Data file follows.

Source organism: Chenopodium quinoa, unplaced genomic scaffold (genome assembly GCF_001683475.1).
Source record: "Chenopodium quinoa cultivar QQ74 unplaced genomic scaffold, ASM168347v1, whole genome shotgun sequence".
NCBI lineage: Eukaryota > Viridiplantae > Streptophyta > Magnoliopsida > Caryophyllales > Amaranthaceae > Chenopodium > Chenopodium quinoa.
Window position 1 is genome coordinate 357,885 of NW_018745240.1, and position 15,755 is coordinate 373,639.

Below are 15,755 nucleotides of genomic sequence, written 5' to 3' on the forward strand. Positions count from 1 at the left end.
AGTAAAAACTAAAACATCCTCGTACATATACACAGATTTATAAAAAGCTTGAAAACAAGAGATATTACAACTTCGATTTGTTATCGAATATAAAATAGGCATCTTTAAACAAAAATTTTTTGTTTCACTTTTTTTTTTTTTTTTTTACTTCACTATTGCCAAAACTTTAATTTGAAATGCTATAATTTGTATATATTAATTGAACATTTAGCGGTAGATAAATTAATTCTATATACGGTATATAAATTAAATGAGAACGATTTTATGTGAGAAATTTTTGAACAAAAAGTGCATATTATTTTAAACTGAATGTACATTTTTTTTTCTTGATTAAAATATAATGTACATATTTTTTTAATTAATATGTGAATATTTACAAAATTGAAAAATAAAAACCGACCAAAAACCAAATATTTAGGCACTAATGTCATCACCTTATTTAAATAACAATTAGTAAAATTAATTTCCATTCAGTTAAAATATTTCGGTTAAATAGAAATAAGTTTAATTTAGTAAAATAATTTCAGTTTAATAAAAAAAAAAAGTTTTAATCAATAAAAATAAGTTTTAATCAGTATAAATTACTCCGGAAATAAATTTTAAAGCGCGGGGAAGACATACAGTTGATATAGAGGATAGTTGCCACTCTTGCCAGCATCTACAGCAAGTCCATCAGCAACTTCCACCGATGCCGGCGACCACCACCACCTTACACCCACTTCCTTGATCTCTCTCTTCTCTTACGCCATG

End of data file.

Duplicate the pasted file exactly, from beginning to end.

Source organism: Chenopodium quinoa, unplaced genomic scaffold (genome assembly GCF_001683475.1).
Source record: "Chenopodium quinoa cultivar QQ74 unplaced genomic scaffold, ASM168347v1, whole genome shotgun sequence".
NCBI lineage: Eukaryota > Viridiplantae > Streptophyta > Magnoliopsida > Caryophyllales > Amaranthaceae > Chenopodium > Chenopodium quinoa.
Window position 1 is genome coordinate 357,885 of NW_018745240.1, and position 15,755 is coordinate 373,639.

Below are 15,755 nucleotides of genomic sequence, written 5' to 3' on the forward strand. Positions count from 1 at the left end.
AGTAAAAACTAAAACATCCTCGTACATATACACAGATTTATAAAAAGCTTGAAAACAAGAGATATTACAACTTCGATTTGTTATCGAATATAAAATAGGCATCTTTAAACAAAAATTTTTTGTTTCACTTTTTTTTTTTTTTTTTTACTTCACTATTGCCAAAACTTTAATTTGAAATGCTATAATTTGTATATATTAATTGAACATTTAGCGGTAGATAAATTAATTCTATATACGGTATATAAATTAAATGAGAACGATTTTATGTGAGAAATTTTTGAACAAAAAGTGCATATTATTTTAAACTGAATGTACATTTTTTTTTCTTGATTAAAATATAATGTACATATTTTTTTAATTAATATGTGAATATTTACAAAATTGAAAAATAAAAACCGACCAAAAACCAAATATTTAGGCACTAATGTCATCACCTTATTTAAATAACAATTAGTAAAATTAATTTCCATTCAGTTAAAATATTTCGGTTAAATAGAAATAAGTTTAATTTAGTAAAATAATTTCAGTTTAATAAAAAAAAAAAGTTTTAATCAATAAAAATAAGTTTTAATCAGTATAAATTACTCCGGAAATAAATTTTAAAGCGCGGGGAAGACATACAGTTGATATAGAGGATAGTTGCCACTCTTGCCAGCATCTACAGCAAGTCCATCAGCAACTTCCACCGATGCCGGCGACCACCACCACCTTACACCCACTTCCTTGATCTCTCTCTTCTCTTACGCCATG